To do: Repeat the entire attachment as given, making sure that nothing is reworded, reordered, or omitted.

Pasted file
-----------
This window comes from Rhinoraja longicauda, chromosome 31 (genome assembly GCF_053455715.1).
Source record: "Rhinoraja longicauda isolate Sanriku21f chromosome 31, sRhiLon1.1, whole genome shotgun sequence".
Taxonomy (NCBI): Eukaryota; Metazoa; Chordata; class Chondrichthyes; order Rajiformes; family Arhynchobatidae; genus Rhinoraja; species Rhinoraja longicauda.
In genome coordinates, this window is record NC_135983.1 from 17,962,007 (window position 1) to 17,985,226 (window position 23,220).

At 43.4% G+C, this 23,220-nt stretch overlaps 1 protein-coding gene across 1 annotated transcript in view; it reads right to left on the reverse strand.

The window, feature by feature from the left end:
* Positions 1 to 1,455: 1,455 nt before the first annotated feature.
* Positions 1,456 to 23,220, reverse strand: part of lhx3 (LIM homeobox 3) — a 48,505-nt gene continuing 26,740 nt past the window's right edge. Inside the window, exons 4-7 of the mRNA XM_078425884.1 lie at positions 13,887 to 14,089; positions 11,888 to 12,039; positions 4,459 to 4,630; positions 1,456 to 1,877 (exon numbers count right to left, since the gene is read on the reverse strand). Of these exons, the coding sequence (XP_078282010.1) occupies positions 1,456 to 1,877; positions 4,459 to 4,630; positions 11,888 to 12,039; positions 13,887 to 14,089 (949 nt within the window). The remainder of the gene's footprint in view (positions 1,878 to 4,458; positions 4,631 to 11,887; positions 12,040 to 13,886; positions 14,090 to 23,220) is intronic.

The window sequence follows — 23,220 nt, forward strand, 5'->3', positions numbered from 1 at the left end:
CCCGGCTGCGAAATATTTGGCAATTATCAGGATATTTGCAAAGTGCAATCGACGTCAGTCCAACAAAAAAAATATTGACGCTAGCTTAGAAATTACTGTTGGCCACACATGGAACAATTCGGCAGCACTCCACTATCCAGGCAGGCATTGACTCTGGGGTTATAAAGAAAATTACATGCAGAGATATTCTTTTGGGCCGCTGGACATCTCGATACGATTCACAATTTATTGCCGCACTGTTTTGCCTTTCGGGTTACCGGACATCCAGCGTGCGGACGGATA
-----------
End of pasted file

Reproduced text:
This window comes from Rhinoraja longicauda, chromosome 31 (genome assembly GCF_053455715.1).
Source record: "Rhinoraja longicauda isolate Sanriku21f chromosome 31, sRhiLon1.1, whole genome shotgun sequence".
Taxonomy (NCBI): Eukaryota; Metazoa; Chordata; class Chondrichthyes; order Rajiformes; family Arhynchobatidae; genus Rhinoraja; species Rhinoraja longicauda.
In genome coordinates, this window is record NC_135983.1 from 17,962,007 (window position 1) to 17,985,226 (window position 23,220).

At 43.4% G+C, this 23,220-nt stretch overlaps 1 protein-coding gene across 1 annotated transcript in view; it reads right to left on the reverse strand.

The window, feature by feature from the left end:
* Positions 1 to 1,455: 1,455 nt before the first annotated feature.
* Positions 1,456 to 23,220, reverse strand: part of lhx3 (LIM homeobox 3) — a 48,505-nt gene continuing 26,740 nt past the window's right edge. Inside the window, exons 4-7 of the mRNA XM_078425884.1 lie at positions 13,887 to 14,089; positions 11,888 to 12,039; positions 4,459 to 4,630; positions 1,456 to 1,877 (exon numbers count right to left, since the gene is read on the reverse strand). Of these exons, the coding sequence (XP_078282010.1) occupies positions 1,456 to 1,877; positions 4,459 to 4,630; positions 11,888 to 12,039; positions 13,887 to 14,089 (949 nt within the window). The remainder of the gene's footprint in view (positions 1,878 to 4,458; positions 4,631 to 11,887; positions 12,040 to 13,886; positions 14,090 to 23,220) is intronic.

The window sequence follows — 23,220 nt, forward strand, 5'->3', positions numbered from 1 at the left end:
CCCGGCTGCGAAATATTTGGCAATTATCAGGATATTTGCAAAGTGCAATCGACGTCAGTCCAACAAAAAAAATATTGACGCTAGCTTAGAAATTACTGTTGGCCACACATGGAACAATTCGGCAGCACTCCACTATCCAGGCAGGCATTGACTCTGGGGTTATAAAGAAAATTACATGCAGAGATATTCTTTTGGGCCGCTGGACATCTCGATACGATTCACAATTTATTGCCGCACTGTTTTGCCTTTCGGGTTACCGGACATCCAGCGTGCGGACGGATA